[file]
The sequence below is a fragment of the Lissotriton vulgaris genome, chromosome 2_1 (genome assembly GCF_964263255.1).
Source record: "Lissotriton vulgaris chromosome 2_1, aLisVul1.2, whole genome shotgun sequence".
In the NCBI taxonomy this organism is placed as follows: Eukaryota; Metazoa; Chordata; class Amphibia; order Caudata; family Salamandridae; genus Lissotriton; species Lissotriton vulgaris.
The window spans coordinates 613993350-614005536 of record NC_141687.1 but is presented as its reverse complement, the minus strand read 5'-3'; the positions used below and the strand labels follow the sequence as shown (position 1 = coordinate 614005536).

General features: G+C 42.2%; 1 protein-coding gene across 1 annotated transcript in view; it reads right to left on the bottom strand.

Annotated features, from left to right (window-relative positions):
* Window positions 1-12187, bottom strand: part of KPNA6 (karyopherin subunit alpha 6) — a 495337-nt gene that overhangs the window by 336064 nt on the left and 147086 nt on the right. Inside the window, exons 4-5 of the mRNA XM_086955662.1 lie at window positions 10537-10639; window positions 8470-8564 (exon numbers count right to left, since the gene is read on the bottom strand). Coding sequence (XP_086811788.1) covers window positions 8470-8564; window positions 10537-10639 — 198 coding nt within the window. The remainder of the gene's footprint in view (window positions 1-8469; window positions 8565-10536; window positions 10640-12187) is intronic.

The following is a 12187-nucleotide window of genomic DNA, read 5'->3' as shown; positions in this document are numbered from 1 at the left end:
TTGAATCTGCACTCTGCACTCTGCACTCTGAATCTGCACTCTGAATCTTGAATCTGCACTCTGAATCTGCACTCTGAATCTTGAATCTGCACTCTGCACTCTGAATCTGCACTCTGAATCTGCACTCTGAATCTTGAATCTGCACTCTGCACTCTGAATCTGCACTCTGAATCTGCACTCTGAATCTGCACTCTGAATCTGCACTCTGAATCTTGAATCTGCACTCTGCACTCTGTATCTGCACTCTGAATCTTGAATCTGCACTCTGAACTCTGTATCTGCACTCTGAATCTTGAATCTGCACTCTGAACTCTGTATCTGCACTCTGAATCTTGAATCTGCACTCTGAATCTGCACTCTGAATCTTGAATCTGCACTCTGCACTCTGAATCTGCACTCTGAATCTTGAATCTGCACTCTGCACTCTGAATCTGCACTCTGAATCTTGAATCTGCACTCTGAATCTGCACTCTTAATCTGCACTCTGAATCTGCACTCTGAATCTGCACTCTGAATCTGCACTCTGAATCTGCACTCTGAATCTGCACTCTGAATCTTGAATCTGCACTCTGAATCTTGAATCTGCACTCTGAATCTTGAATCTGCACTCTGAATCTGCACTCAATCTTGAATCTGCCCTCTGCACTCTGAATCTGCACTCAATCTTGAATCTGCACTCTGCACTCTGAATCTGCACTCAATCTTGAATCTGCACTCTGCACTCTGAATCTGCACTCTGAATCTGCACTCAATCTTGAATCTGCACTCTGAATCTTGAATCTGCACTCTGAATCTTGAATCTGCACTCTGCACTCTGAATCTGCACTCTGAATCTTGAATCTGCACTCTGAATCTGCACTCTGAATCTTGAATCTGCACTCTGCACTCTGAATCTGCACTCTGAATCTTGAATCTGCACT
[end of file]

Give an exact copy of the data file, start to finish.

The sequence below is a fragment of the Lissotriton vulgaris genome, chromosome 2_1 (genome assembly GCF_964263255.1).
Source record: "Lissotriton vulgaris chromosome 2_1, aLisVul1.2, whole genome shotgun sequence".
In the NCBI taxonomy this organism is placed as follows: Eukaryota; Metazoa; Chordata; class Amphibia; order Caudata; family Salamandridae; genus Lissotriton; species Lissotriton vulgaris.
The window spans coordinates 613993350-614005536 of record NC_141687.1 but is presented as its reverse complement, the minus strand read 5'-3'; the positions used below and the strand labels follow the sequence as shown (position 1 = coordinate 614005536).

General features: G+C 42.2%; 1 protein-coding gene across 1 annotated transcript in view; it reads right to left on the bottom strand.

Annotated features, from left to right (window-relative positions):
* Window positions 1-12187, bottom strand: part of KPNA6 (karyopherin subunit alpha 6) — a 495337-nt gene that overhangs the window by 336064 nt on the left and 147086 nt on the right. Inside the window, exons 4-5 of the mRNA XM_086955662.1 lie at window positions 10537-10639; window positions 8470-8564 (exon numbers count right to left, since the gene is read on the bottom strand). Coding sequence (XP_086811788.1) covers window positions 8470-8564; window positions 10537-10639 — 198 coding nt within the window. The remainder of the gene's footprint in view (window positions 1-8469; window positions 8565-10536; window positions 10640-12187) is intronic.

The following is a 12187-nucleotide window of genomic DNA, read 5'->3' as shown; positions in this document are numbered from 1 at the left end:
TTGAATCTGCACTCTGCACTCTGCACTCTGAATCTGCACTCTGAATCTTGAATCTGCACTCTGAATCTGCACTCTGAATCTTGAATCTGCACTCTGCACTCTGAATCTGCACTCTGAATCTGCACTCTGAATCTTGAATCTGCACTCTGCACTCTGAATCTGCACTCTGAATCTGCACTCTGAATCTGCACTCTGAATCTGCACTCTGAATCTTGAATCTGCACTCTGCACTCTGTATCTGCACTCTGAATCTTGAATCTGCACTCTGAACTCTGTATCTGCACTCTGAATCTTGAATCTGCACTCTGAACTCTGTATCTGCACTCTGAATCTTGAATCTGCACTCTGAATCTGCACTCTGAATCTTGAATCTGCACTCTGCACTCTGAATCTGCACTCTGAATCTTGAATCTGCACTCTGCACTCTGAATCTGCACTCTGAATCTTGAATCTGCACTCTGAATCTGCACTCTTAATCTGCACTCTGAATCTGCACTCTGAATCTGCACTCTGAATCTGCACTCTGAATCTGCACTCTGAATCTGCACTCTGAATCTTGAATCTGCACTCTGAATCTTGAATCTGCACTCTGAATCTTGAATCTGCACTCTGAATCTGCACTCAATCTTGAATCTGCCCTCTGCACTCTGAATCTGCACTCAATCTTGAATCTGCACTCTGCACTCTGAATCTGCACTCAATCTTGAATCTGCACTCTGCACTCTGAATCTGCACTCTGAATCTGCACTCAATCTTGAATCTGCACTCTGAATCTTGAATCTGCACTCTGAATCTTGAATCTGCACTCTGCACTCTGAATCTGCACTCTGAATCTTGAATCTGCACTCTGAATCTGCACTCTGAATCTTGAATCTGCACTCTGCACTCTGAATCTGCACTCTGAATCTTGAATCTGCACT